Mr. Loh’s previous positions include: Artistic Director and Principal Conductor of the Syracuse Opera; Resident Conductor of the Pittsburgh Symphony Orchestra; Music Director of the Pittsburgh Youth Symphony Orchestra; Associate Conductor of the Dallas Symphony Orchestra; Associate Conductor of the Colorado Symphony Orchestra and Music Director of the Denver Young Artists Orchestra.
Having a particular affinity for pops programming, Mr. Loh has been engaged for repeat performances with Chris Botti, Idina Menzel, Ann Hampton Callaway, the Texas Tenors and more. He has assisted John Williams on multiple occasions and conducted numerous sold-out John Williams tribute concerts. He is particularly adept at conducting concerts synchronizing live orchestral music with film, and he has lead Star Wars, Jaws, Jurassic Park, Pixar in Concert, Disney in Concert, The Wizard of Oz and Singin’ in the Rain, among other concert productions.
Mr. Loh is active as a guest conductor, both in the U.S. and abroad. In addition to annual concerts in Pittsburgh and Dallas, his recent engagements include the Boston Pops (Tanglewood); Detroit Symphony; San Diego Symphony; Seattle Symphony; Buffalo Philharmonic; and the Cathedral Choral Society at the Washington National Cathedral. Past engagements include the National (Washington D.C.), Indianapolis, Tacoma, Utah, Naples, Knoxville, Florida, El Paso, San Luis Obispo, Edmonton, Colorado, Charleston (SC), Malaysia, Daejeon (South Korea) and Greater Bridgeport Orchestras. His summer appearances include the festivals of Sun Valley, Bravo Vail Valley, Aspen (CO), Mann Center in Philadelphia, Breckenridge, Las Vegas, Hot Springs (AR), the Kinhaven Music School (VT) and the Performing Arts Institute (PA). In the summer of 2016, he made his debut at Tanglewood, conducting Shostakovich’s 5th Symphony with the Boston University Tanglewood Institute Young Artists Orchestra and returned in 2017 to conduct the Boston Pops.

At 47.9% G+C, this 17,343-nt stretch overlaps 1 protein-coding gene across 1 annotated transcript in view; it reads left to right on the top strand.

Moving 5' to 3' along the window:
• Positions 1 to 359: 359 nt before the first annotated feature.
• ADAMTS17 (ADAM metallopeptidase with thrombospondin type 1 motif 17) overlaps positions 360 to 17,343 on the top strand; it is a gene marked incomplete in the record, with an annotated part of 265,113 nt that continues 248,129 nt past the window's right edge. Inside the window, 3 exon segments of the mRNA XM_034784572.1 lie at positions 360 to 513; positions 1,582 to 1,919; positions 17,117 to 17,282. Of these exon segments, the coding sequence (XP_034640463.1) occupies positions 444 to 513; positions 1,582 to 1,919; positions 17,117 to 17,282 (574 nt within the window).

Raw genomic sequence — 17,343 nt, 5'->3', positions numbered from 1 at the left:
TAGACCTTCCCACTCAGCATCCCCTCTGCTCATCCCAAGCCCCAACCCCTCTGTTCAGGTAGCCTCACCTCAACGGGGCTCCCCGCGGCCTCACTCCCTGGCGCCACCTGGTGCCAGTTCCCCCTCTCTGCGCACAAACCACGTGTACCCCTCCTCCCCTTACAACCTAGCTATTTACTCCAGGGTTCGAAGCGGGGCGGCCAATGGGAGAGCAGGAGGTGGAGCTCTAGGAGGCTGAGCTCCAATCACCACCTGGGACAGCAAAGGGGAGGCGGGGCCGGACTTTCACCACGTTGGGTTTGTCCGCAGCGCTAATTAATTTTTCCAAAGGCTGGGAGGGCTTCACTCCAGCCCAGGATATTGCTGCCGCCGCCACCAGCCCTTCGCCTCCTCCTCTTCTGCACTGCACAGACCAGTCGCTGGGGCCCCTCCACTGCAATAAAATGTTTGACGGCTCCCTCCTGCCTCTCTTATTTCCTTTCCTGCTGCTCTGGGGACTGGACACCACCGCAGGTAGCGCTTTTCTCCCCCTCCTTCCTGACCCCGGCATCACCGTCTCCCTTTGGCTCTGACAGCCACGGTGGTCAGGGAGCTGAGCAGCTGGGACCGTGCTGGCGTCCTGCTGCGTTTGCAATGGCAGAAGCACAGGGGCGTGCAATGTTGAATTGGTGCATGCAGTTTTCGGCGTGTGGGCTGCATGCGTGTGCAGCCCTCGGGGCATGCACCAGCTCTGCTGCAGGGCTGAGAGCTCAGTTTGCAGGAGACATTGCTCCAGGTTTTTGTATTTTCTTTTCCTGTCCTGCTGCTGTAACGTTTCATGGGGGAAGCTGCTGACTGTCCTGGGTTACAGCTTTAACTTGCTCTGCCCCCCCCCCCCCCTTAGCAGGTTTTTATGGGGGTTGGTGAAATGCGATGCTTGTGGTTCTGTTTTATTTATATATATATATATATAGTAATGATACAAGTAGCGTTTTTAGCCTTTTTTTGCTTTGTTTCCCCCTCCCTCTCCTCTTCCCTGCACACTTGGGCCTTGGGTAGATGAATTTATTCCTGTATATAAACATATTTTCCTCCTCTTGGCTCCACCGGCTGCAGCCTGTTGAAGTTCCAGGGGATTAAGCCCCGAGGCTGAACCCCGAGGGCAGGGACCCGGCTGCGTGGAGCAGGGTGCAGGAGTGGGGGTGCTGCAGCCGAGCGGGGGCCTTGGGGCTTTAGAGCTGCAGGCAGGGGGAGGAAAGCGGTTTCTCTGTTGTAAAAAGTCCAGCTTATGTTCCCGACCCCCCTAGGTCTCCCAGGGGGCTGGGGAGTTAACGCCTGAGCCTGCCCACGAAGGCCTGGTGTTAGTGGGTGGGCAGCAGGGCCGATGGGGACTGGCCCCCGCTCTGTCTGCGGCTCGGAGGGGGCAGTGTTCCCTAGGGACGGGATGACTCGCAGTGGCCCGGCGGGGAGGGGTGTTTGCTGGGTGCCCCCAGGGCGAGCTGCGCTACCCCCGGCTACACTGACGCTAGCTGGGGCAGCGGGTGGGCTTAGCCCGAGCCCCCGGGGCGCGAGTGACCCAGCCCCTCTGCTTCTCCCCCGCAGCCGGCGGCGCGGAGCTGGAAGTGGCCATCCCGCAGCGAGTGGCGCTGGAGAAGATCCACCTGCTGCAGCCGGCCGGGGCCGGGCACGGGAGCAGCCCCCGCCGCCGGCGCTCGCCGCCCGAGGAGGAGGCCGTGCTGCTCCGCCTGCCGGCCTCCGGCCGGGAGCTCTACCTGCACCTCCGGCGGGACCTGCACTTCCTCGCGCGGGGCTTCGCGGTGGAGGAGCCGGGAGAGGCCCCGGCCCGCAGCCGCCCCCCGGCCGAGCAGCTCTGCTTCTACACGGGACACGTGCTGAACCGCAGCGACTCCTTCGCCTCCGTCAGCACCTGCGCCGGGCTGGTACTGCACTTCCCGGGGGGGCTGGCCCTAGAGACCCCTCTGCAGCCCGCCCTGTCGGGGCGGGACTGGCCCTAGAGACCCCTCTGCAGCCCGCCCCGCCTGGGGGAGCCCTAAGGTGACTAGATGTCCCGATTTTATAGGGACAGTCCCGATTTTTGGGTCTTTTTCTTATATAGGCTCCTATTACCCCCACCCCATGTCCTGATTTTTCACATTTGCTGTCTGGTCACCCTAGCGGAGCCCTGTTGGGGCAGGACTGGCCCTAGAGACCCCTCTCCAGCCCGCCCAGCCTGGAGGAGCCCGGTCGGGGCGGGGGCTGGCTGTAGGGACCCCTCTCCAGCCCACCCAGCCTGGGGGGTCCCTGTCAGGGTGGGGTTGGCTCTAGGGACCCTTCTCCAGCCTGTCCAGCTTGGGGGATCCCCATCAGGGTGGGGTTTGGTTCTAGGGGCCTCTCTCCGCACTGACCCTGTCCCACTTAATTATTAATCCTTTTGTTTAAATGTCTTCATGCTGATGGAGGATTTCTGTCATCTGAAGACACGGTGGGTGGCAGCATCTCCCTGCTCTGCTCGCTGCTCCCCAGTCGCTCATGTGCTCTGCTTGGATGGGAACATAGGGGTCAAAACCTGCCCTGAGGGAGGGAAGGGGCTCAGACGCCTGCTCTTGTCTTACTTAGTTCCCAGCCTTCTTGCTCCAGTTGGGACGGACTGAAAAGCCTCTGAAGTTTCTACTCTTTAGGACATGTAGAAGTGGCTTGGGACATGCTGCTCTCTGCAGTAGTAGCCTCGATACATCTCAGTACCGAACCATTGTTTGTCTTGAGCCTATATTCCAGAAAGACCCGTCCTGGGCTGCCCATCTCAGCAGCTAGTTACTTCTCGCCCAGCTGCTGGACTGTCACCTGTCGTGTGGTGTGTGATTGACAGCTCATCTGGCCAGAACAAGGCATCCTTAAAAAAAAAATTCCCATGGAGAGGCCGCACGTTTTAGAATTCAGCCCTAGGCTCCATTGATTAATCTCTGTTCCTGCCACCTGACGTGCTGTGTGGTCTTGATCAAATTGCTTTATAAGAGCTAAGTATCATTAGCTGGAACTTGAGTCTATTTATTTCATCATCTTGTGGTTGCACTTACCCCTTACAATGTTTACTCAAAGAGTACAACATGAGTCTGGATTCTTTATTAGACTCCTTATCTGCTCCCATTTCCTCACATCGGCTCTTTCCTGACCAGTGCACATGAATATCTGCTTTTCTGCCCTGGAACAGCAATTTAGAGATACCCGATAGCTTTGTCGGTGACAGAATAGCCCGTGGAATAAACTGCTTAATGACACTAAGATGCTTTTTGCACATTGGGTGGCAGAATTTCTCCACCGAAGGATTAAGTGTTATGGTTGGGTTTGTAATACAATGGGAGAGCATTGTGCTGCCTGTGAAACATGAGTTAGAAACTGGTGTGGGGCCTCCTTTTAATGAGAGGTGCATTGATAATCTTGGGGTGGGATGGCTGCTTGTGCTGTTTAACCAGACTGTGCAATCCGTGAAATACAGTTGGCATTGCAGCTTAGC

Mr. Loh received his Artist Diploma in Orchestral Conducting from Yale, his Masters in Choral Conducting from Indiana University and his BA, and Certificate of Management Studies, from the University of Rochester. Lawrence Loh was born in southern California of Korean parentage and raised in Carlisle, Pennsylvania. He and his wife Jennifer have a son, Charlie, and a daughter, Hilary. Follow him on instagram @conductorlarryloh or twitter @lawrenceloh or visit his website, www.lawrenceloh.com.